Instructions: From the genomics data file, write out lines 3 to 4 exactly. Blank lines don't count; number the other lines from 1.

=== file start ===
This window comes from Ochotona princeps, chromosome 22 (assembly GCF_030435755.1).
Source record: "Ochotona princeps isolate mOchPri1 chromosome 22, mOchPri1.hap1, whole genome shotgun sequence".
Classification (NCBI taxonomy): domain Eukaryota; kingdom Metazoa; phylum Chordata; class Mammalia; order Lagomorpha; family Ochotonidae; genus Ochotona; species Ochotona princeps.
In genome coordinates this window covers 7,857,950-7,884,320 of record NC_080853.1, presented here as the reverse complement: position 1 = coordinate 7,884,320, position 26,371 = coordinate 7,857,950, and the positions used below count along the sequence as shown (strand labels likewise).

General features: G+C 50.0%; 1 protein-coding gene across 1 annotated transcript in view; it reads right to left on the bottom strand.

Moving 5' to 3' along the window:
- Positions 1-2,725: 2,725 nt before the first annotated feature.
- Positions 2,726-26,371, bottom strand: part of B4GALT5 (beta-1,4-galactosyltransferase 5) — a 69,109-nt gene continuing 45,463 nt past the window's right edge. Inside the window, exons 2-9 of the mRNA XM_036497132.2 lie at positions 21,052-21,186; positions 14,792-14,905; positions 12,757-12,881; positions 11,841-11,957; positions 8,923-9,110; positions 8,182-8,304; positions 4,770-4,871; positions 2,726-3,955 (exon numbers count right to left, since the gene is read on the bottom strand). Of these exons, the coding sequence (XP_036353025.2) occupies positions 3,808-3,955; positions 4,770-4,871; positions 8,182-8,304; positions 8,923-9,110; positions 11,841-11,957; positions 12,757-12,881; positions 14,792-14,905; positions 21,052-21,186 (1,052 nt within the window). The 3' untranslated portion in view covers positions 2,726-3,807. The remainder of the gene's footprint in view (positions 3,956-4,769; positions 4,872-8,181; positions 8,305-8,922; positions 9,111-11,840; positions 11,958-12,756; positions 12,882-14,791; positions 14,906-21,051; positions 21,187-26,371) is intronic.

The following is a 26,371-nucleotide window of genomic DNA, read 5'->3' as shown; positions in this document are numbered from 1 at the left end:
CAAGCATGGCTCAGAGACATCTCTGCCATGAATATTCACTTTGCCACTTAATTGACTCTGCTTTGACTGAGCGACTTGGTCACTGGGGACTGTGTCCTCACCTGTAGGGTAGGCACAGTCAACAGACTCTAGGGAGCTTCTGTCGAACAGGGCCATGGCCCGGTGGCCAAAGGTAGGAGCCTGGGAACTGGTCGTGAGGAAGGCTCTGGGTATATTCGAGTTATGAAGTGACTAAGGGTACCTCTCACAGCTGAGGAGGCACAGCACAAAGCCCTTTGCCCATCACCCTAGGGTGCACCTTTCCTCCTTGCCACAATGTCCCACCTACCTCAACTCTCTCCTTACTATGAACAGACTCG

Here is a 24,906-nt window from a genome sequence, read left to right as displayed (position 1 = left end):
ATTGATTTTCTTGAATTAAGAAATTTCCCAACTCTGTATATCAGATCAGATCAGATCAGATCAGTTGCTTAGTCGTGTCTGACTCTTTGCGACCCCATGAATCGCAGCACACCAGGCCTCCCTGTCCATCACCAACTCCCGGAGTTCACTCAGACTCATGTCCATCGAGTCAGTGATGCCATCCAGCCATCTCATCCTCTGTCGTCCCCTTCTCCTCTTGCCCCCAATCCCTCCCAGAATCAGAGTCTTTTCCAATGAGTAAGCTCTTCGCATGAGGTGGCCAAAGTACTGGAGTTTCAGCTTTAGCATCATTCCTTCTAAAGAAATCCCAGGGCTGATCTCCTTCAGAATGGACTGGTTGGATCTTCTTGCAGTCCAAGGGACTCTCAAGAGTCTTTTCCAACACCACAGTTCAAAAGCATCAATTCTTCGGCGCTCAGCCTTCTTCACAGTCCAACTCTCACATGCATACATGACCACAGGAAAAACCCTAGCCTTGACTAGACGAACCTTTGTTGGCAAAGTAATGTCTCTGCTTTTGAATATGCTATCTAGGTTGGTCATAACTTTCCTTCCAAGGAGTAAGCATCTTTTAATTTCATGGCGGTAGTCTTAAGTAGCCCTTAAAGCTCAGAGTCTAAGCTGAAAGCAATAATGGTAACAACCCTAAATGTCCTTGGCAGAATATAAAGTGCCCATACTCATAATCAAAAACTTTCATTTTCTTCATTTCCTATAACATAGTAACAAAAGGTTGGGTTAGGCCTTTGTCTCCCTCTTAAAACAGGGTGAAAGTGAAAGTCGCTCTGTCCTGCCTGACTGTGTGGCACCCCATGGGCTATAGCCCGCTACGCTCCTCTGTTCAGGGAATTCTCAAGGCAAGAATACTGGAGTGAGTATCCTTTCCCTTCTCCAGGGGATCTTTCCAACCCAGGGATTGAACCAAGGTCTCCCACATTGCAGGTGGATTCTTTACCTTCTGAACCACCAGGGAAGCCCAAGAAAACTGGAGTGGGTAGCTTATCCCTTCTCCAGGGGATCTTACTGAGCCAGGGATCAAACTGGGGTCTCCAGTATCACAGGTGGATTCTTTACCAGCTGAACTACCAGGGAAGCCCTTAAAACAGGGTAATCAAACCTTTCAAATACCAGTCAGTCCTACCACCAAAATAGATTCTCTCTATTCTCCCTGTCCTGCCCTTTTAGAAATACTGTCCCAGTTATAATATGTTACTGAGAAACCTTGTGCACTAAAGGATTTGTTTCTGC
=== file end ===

Classification (NCBI taxonomy): domain Eukaryota; kingdom Metazoa; phylum Chordata; class Mammalia; order Lagomorpha; family Ochotonidae; genus Ochotona; species Ochotona princeps.
In genome coordinates this window covers 7,857,950-7,884,320 of record NC_080853.1, presented here as the reverse complement: position 1 = coordinate 7,884,320, position 26,371 = coordinate 7,857,950, and the positions used below count along the sequence as shown (strand labels likewise).